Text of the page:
Reservoir Hill plaza may be renovated

September 23, 1992|By Edward Gunts | Edward Gunts,Staff Writer

Three historic apartment buildings in Reservoir Hill, under state control for the past year, may soon be turned over to one of four development groups that had offered to rehabilitate them for continued use by low-and moderate-income residents.

The four groups were among 11 that responded this summer to a request for proposals from developers capable of renovating the properties, known as Renaissance Plaza.

The buildings, all listed on the National Register of Historic Places, are: The Emersonian, a 62-unit building built in 1915, at 2502 Eutaw Place; The Esplanade, a 95-unit building built in 1912, at 2525 Eutaw Place; and Temple Gardens, a 154-unit building built in 1926, at 2601 Madison Ave.

All are technically still owned by Renaissance Plaza Limited Partnership, whose managing partner is John J. Kirlin of Kirlin Enterprises in Rockville.

But Renaissance Plaza defaulted on a $7 million loan from the state Community Development Administration more than a year ago. Its representatives agreed in August 1991 to let the Baltimore Circuit Court appoint a receiver for the buildings, said Sue Gregson, spokeswoman for Maryland's Department of Housing and Community Development.

Ms. Gregson said the note has been assigned to the Maryland Housing Fund, a special state insurance fund, and Baltimore Circuit Court Judge Joseph H. H. Kaplan appointed FCI Receivership Corp. to serve as receiver for the properties.

FCI, an affiliate of the BSC Financial Group, has hired Monumental Management to serve as property manager for the three buildings and is evaluating the developers' proposals to try to help the state find a new owner.

"We would like to see the buildings totally rehabilitated," Ms. Gregson said. "We would like to see some of the units preserved for low-and moderate-income residents. And we want our money back. Those are our priorities."

Richard Gray, president of FCI, said his office narrowed the number of bidders from 11 to four after eliminating groups that were "non-responsive" to the terms of the offering prospectus. The request for proposals asked bidders to describe their experience with similar projects and to detail how they would rehabilitate the Reservoir Hill apartments and accommodate current residents.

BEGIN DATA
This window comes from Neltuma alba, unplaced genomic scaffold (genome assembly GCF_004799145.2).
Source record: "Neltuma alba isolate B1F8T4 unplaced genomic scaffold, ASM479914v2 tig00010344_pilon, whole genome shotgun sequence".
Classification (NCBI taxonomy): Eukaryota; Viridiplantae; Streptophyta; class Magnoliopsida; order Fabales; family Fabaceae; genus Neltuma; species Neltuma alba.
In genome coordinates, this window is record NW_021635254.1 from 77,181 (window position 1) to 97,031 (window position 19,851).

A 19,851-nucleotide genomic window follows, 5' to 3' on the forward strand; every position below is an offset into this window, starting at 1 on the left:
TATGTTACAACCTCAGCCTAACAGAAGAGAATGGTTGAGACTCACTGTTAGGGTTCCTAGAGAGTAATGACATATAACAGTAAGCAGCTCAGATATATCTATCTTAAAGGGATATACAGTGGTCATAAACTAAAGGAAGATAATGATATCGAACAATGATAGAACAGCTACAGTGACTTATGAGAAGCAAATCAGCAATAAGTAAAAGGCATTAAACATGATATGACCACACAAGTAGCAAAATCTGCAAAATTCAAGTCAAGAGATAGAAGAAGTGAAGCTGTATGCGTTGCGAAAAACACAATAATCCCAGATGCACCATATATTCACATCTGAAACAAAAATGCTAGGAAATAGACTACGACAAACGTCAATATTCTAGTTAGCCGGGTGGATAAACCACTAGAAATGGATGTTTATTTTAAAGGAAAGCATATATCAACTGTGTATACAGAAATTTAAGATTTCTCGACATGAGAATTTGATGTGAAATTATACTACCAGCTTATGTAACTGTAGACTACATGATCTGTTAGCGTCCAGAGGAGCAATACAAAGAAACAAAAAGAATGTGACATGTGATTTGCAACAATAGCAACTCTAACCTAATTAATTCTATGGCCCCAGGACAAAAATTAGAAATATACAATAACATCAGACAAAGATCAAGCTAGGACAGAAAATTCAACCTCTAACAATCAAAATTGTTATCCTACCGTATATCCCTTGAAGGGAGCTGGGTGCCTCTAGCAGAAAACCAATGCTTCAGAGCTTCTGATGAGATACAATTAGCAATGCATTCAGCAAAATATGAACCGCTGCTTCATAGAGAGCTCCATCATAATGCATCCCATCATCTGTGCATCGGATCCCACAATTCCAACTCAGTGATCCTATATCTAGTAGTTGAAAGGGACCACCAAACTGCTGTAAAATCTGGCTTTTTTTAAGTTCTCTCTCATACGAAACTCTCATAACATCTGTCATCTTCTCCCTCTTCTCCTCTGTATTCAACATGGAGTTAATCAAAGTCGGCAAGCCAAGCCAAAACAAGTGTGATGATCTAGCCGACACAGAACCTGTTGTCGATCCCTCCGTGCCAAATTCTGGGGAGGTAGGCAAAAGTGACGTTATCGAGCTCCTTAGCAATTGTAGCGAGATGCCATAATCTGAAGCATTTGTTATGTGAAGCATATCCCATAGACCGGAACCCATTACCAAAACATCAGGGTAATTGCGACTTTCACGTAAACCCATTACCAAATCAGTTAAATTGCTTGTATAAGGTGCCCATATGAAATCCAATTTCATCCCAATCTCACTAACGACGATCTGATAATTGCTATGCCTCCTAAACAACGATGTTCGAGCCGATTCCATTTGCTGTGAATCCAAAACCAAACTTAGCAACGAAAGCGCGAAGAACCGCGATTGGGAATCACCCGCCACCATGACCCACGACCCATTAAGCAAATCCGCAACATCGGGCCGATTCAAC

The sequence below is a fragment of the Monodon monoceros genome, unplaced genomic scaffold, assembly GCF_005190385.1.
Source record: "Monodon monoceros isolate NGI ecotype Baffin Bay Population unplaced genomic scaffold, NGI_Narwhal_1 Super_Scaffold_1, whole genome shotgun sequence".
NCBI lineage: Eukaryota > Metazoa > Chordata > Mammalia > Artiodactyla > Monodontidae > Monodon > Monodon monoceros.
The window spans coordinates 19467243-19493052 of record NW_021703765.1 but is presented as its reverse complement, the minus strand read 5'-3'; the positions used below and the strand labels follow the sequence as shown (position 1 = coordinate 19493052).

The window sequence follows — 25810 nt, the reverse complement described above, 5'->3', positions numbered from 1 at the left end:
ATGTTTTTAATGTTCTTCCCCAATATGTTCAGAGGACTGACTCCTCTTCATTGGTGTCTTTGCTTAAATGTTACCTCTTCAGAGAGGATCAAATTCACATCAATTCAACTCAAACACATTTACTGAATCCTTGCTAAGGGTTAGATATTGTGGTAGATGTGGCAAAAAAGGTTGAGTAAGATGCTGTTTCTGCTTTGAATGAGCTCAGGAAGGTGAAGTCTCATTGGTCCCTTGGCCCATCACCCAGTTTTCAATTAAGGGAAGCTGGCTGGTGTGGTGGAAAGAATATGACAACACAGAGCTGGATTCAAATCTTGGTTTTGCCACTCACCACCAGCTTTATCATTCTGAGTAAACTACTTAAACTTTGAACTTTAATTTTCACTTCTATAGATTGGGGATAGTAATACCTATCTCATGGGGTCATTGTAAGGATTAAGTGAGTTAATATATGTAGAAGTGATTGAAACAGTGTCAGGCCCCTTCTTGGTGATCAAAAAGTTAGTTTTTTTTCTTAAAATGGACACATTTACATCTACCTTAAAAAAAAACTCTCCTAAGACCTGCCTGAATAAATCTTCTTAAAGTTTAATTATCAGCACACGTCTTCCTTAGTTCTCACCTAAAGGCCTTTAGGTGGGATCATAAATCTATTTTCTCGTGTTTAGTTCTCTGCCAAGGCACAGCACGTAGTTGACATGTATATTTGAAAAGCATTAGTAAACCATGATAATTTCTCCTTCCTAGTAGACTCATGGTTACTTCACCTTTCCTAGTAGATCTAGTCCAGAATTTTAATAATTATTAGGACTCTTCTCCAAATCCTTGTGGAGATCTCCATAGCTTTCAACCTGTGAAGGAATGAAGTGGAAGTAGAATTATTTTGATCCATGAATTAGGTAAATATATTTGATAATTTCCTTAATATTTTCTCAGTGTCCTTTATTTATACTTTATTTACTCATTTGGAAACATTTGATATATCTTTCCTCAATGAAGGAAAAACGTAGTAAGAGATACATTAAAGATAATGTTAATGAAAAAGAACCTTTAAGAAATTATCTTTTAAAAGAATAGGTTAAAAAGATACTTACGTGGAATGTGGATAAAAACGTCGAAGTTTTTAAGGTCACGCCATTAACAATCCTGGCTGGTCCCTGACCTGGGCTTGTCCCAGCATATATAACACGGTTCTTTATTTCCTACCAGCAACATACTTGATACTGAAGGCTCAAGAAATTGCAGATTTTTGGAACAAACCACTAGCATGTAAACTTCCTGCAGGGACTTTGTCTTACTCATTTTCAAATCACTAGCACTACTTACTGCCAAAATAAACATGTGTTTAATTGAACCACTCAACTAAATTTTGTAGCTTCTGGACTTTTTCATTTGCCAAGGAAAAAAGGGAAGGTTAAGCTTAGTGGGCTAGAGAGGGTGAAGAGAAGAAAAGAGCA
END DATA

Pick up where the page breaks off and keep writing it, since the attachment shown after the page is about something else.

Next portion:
Mr. Gray declined to identify any of the bidders but said he hopes to recommend one within 30 to 60 days to Judge Kaplan, who is presiding over the case.

He said he is also working to develop a financial plan for rehabilitating the three buildings and restoring them to full occupancy, as he has been authorized by the court to do. They are now 47 percent occupied.The residents range from senior citizens who have lived in the same apartment for 10 or 15 years to students and residents on a fixed income, Mr. Gray said.

Many of the residences have high ceilings, ornate moldings, parquet floors and other features that made them attractive to affluent Baltimoreans in the early decades of this century. The high ceilings and older mechanical systems make them costly to maintain and operate today.

According to Ms. Gregson, Mr. Kirlin's group borrowed $6.3 million from the state to acquire the buildings in 1984 and then borrowed $7 million in 1987 to refinance the original loan.

In lending the money, the state had required that 51 percent of the apartments be reserved for low- and moderate-income residents, she said.

Mr. Gray said the property manager is not accepting new residents but is working to make sure no residents with valid leases are displaced.

He said he hopes to work out a staged rehabilitation plan that minimizes disruption to residents.

By consolidating all of the residents into one or two buildings, the third could be freed up for reconstruction, he said. Once renovations are complete in one building, residents could move in and free up the other two buildings for repairs, Mr. Gray said.

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